3 out of 4 stars
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A Cry for Justice by Stone Grissom is one great thrill ride! It is a true page-turner that keeps you guessing until the very end.
The book centers on Gavin Brady, a newly minted civil attorney. Gavin takes a job at a high powered law firm in the Pacific Northwest, and is immediately thrown into a difficult case. Gavin is tasked with finding a way to get a payday for the Harrington family (and the law firm). Sara Harrington, a sweet and talented teenager, had been senselessly murdered two years ago. The trial against her killers had torn the local community apart. Despite locating the killer, having a confession, and obtaining testimony from multiple witnesses, the killer was acquitted in criminal court. Gavin decides to find justice for the Harrington’s in the civil court.
As soon as he begins with the case, Gavin realizes that he is in way over his head. At first, he is only intimidated by the legal aspects of the case. As he starts to dig deeper, Gavin discovers that cover ups and lies are coming from every direction. Gavin soon finds himself in real danger as he works to uncover the truth about Sara’s murder. Despite these threats, Gavin refuses to back down until he can achieve the justice he promised Sara’s parents.
It’s clear from the beginning that Grissom has an intricate understanding of the legal field. The book provides an in-depth look at both civil law firms and the prosecutor’s office. The author clearly did his homework to create such realistic portrayals. He accurately captured the politics, priorities, and relationships in these offices. Grissom also had a very strong grasp on the actual laws that were applicable to the case. He did an excellent job of explaining the technical aspects of the law without overwhelming the reader with jargon.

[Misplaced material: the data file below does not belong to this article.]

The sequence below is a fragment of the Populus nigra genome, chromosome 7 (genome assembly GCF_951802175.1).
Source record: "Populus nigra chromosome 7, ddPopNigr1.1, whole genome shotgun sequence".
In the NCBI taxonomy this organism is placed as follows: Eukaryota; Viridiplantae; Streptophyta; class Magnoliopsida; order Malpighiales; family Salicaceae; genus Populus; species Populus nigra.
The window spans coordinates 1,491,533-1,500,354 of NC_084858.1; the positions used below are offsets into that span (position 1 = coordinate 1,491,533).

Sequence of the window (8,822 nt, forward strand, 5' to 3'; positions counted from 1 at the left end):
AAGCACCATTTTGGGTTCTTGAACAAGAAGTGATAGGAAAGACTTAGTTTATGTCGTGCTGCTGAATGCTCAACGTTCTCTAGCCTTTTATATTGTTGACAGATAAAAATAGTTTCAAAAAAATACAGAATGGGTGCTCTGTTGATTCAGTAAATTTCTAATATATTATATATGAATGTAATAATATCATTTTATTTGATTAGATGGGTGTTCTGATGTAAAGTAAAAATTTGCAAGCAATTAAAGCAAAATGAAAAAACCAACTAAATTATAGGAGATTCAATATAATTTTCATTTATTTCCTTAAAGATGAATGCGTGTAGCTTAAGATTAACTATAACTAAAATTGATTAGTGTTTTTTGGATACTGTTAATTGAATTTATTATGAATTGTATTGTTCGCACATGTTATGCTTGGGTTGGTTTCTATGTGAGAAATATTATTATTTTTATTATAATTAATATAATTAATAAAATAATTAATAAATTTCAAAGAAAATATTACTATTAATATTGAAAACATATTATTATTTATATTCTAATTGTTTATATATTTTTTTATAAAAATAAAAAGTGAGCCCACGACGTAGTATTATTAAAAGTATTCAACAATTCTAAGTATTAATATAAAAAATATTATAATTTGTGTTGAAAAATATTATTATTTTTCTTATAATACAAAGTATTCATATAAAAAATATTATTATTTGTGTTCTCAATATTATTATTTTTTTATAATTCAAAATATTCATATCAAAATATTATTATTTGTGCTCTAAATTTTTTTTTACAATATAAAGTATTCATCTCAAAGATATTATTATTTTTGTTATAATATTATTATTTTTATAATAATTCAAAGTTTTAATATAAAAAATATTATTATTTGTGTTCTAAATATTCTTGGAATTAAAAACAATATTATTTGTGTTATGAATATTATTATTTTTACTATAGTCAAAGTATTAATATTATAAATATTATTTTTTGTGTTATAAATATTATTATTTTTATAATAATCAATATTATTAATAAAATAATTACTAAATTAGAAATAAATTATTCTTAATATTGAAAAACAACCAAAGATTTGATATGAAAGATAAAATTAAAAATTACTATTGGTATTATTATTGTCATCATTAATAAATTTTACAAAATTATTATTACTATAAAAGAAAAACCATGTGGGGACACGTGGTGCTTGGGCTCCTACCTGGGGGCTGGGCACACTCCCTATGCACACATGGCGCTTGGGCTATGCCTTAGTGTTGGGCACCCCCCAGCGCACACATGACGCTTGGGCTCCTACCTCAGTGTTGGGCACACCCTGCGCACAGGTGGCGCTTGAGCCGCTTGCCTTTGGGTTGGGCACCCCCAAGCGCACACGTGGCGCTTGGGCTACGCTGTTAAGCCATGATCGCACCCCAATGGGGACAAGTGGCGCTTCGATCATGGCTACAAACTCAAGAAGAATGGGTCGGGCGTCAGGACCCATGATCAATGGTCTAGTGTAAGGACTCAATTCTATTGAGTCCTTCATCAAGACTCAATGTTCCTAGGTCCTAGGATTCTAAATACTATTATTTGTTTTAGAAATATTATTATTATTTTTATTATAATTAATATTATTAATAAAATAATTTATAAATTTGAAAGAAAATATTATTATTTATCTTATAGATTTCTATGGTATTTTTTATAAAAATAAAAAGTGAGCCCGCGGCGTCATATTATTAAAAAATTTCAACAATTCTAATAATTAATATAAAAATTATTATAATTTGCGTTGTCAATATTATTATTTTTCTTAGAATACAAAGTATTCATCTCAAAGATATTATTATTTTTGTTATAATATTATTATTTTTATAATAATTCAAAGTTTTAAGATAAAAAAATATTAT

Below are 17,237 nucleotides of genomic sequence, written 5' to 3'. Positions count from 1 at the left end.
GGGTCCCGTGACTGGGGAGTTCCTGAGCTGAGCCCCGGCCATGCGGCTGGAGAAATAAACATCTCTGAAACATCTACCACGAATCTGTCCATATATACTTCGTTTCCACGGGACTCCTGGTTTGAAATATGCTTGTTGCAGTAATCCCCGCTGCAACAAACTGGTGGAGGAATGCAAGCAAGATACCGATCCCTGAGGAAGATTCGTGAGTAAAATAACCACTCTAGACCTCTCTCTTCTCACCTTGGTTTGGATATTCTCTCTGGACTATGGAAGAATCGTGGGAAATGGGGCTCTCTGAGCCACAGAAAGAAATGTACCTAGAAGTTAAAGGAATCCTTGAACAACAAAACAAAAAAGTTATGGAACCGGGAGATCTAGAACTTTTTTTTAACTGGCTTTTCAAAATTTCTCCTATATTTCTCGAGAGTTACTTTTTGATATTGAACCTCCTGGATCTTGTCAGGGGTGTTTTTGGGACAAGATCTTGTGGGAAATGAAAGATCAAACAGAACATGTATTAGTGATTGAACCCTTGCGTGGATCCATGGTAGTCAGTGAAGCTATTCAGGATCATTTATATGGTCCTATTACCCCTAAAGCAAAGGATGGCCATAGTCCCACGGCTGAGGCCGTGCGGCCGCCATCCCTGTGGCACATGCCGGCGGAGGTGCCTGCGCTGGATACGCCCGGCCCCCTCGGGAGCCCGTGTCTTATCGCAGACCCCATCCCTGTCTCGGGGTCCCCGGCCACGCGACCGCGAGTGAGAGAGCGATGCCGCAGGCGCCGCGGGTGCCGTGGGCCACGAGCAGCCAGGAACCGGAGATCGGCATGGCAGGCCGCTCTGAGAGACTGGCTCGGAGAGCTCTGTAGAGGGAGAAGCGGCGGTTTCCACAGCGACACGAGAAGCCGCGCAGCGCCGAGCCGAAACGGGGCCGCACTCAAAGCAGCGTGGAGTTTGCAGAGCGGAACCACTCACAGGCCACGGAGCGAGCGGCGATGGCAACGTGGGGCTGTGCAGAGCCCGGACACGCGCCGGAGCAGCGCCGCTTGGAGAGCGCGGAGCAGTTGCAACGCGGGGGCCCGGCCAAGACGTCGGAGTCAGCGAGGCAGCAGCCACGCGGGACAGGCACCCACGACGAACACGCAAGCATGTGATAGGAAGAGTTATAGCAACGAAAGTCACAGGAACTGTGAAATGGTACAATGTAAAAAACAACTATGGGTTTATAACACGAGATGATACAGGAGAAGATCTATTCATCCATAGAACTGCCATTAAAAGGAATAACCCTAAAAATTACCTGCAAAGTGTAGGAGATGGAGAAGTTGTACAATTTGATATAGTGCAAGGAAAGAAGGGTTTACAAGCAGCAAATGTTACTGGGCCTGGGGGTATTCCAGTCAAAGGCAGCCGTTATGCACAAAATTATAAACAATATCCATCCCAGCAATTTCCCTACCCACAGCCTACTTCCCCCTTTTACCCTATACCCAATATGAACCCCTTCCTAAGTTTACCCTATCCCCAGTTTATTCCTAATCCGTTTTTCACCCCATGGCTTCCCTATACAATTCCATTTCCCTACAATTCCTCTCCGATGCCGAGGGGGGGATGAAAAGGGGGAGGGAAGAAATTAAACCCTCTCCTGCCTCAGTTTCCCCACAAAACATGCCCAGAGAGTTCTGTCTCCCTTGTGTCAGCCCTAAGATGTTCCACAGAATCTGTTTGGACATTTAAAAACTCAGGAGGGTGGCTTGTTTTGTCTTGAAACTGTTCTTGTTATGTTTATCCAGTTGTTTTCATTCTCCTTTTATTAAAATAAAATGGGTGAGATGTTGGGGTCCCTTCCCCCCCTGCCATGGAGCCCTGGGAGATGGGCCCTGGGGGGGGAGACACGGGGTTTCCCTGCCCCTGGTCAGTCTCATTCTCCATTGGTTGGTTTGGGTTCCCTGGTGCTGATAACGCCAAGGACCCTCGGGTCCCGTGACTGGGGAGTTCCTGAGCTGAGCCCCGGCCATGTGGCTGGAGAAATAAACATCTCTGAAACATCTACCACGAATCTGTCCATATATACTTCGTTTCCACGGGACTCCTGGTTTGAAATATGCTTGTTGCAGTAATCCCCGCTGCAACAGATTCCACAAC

This story was a great example of small town politics and its impact on the everyday residents. Small amounts of power within a community can quickly lead to full blown corruption. This book incorporated a good variety of characters. Gavin was the main narrator, but many other characters were also highlighted. This provided a balanced perspective of the situation. The book also gave some very interesting information about Samoan culture. I was impressed by the level of research provided about Samoan-Americans.
One thing about A Cry for Justice that bothered me is that many of the secondary characters weren’t fully developed. For example, Gavin’s wife was not given any sort of personality. She existed only to be a sounding board for Gavin. In addition, there was a love triangle situation that fizzled out without ever being fully addressed. The author built it up like it was going to be a significant issue, but it never developed. It seemed like a waste. It felt as though a lot of the book was written as if it is going to be part of a series. I’m not sure if that’s what Grissom has in mind. If so, then maybe the love triangle will be addressed more in future books. I also was a little frustrated by the author’s frequent summarizing of the plot points. I think Grissom underestimated his readers. I didn’t need constant reminders of prior events while I was reading. I found these frequent and unnecessary summaries to be distracting.
Overall, this was fun thriller with a satisfying ending. This book didn’t have any shocking twists, and the big reveal at the end was exactly what I had guessed. However, it was still very entertaining to read. I would recommend A Cry for Justice to anyone who enjoys legal thrillers and mysteries. There were a few minor editing errors throughout the book, but nothing significant. I rate this book 3 out of 4 stars. I really enjoyed reading this book, even though there were a few components that could use improvement.
A Cry for Justice
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